The UK’s Metropolitan Police Federation’s (MPF) is bitching and moaning about the Home Office’s decision not to equip its members with TASERs. Remembering that The Land of Hope and Glory has disarmed its citizens, here’s a taste of the MPF’s justification for their dissatisfaction: “The arguments for ensuring that it has much wider deployment are formidable. Not least among them is the question of public re-assurance . . .
For the ordinary citizen there can be nothing worse than seeing something threatening happening – such as a six-foot, 20 stone man running amok with a machete – which the police are apparently unable to speedily deal with.
And delay is the friend of criminals, who can use the minutes at their disposal to plan their next moves, which may include acquiring another weapon, or a better one.
Even apparently mundane incidents can, of course, suddenly escalate. In domestic arguments, for example, it is not unknown for the emotional temperature to suddenly reach a point where one partner goes for a weapon. Again, the presence of a Taser may dissuade them.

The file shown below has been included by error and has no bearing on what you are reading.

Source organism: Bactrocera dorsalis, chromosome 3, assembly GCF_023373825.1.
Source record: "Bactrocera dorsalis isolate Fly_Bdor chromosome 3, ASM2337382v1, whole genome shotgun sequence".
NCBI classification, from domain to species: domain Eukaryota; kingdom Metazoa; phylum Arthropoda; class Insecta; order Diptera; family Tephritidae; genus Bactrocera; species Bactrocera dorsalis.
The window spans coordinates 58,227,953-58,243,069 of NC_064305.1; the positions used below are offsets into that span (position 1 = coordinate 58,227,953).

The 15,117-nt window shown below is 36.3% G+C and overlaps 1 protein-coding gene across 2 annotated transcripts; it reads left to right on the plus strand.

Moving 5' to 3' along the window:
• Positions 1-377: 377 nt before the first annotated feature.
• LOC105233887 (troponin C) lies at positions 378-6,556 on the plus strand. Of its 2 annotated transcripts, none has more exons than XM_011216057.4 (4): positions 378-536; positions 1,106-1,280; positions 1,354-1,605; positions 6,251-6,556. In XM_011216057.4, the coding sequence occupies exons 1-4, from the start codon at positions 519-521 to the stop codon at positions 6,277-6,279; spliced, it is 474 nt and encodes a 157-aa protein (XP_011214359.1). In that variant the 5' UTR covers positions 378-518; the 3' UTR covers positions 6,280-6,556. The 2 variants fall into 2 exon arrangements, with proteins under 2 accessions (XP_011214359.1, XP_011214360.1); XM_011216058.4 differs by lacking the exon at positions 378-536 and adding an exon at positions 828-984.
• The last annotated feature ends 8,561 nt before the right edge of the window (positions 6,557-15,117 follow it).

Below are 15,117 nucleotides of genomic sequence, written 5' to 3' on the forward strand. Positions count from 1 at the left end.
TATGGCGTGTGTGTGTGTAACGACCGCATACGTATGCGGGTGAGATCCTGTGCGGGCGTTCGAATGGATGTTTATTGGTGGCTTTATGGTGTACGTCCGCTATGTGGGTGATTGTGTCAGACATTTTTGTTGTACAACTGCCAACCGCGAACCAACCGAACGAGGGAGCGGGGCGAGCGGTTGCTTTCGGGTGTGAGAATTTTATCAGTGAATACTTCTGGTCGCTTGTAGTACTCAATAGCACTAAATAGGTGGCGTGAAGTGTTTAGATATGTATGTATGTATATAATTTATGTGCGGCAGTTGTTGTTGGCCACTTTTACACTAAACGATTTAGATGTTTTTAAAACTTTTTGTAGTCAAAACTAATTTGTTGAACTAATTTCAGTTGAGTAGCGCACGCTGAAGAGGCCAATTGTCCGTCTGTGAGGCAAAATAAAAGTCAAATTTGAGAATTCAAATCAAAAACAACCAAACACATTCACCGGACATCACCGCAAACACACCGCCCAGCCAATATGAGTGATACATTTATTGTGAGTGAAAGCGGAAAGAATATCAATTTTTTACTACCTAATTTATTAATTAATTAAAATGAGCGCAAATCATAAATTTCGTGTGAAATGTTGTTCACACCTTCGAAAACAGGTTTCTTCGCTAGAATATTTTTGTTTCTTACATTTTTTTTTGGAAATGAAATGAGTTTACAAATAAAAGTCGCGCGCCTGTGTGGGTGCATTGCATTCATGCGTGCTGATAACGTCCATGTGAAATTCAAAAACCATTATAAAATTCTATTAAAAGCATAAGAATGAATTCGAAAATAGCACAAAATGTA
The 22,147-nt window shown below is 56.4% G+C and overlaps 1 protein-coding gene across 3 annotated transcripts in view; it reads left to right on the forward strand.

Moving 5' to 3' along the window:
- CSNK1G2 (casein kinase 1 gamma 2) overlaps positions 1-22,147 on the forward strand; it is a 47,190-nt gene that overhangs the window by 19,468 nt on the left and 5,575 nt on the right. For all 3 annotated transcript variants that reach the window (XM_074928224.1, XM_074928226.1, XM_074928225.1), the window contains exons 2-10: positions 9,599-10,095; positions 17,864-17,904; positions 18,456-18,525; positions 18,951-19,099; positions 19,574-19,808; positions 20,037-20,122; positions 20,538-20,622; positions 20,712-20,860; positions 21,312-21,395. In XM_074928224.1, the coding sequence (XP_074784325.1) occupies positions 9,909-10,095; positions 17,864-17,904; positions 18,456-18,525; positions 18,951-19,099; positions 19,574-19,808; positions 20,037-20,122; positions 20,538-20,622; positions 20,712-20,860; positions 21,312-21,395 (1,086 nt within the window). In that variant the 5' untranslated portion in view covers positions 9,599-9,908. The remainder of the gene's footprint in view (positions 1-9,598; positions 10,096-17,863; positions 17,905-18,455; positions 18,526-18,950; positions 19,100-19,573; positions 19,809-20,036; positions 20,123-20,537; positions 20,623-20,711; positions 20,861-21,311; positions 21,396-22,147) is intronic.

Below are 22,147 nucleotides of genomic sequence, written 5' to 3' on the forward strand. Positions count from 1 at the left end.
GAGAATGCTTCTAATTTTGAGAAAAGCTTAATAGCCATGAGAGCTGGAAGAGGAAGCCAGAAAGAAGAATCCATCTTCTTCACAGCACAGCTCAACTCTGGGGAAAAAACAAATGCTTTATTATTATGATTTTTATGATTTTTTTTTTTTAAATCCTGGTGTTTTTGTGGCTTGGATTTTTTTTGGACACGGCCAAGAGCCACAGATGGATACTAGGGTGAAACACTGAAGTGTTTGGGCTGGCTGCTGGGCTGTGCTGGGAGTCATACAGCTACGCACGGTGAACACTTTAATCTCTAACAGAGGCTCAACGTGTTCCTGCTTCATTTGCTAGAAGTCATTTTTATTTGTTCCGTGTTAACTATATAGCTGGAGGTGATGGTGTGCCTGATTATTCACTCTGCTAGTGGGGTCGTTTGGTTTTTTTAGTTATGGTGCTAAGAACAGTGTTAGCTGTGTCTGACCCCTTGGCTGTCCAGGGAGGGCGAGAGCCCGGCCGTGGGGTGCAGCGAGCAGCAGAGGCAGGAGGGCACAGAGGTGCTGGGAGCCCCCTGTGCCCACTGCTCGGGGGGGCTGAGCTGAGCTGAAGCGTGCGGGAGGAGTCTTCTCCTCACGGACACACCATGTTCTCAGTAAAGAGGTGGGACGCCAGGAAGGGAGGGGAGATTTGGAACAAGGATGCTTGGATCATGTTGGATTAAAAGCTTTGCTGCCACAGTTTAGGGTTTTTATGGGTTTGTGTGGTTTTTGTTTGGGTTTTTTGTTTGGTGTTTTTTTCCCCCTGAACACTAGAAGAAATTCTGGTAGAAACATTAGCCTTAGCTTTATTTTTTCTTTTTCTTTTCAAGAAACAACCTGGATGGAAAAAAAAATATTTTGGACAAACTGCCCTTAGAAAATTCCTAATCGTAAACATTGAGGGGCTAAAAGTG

This is what happens when the government assumes a monopoly on violence: they don’t even perceive a need for self-defense. The idea that a citizen—sorry subject would want to defend themselves a machete-wielding madman—or some other lethal threat—doesn’t even occur to them.
Reading between the lines, the MPF’s campaign for TASERs is all about their officers’ safety—not the well-being of those they’re supposed to serve and protect.
Of course, the Taser is not a universal panacea, any more than batons or spray. When a criminal has a gun and is threatening to shoot, the response must be a conventional firearm – the spasm caused by a Taser hit could cause the gunman’s finger to squeeze the trigger.
But the Met Fed is convinced that its wider deployment will enhance officer safety, public safety and even the safety of suspects.
It will also reduce the pressure on those specialist units which have the weapon and who too often have to fight distance, traffic and clock to help their unarmed colleagues.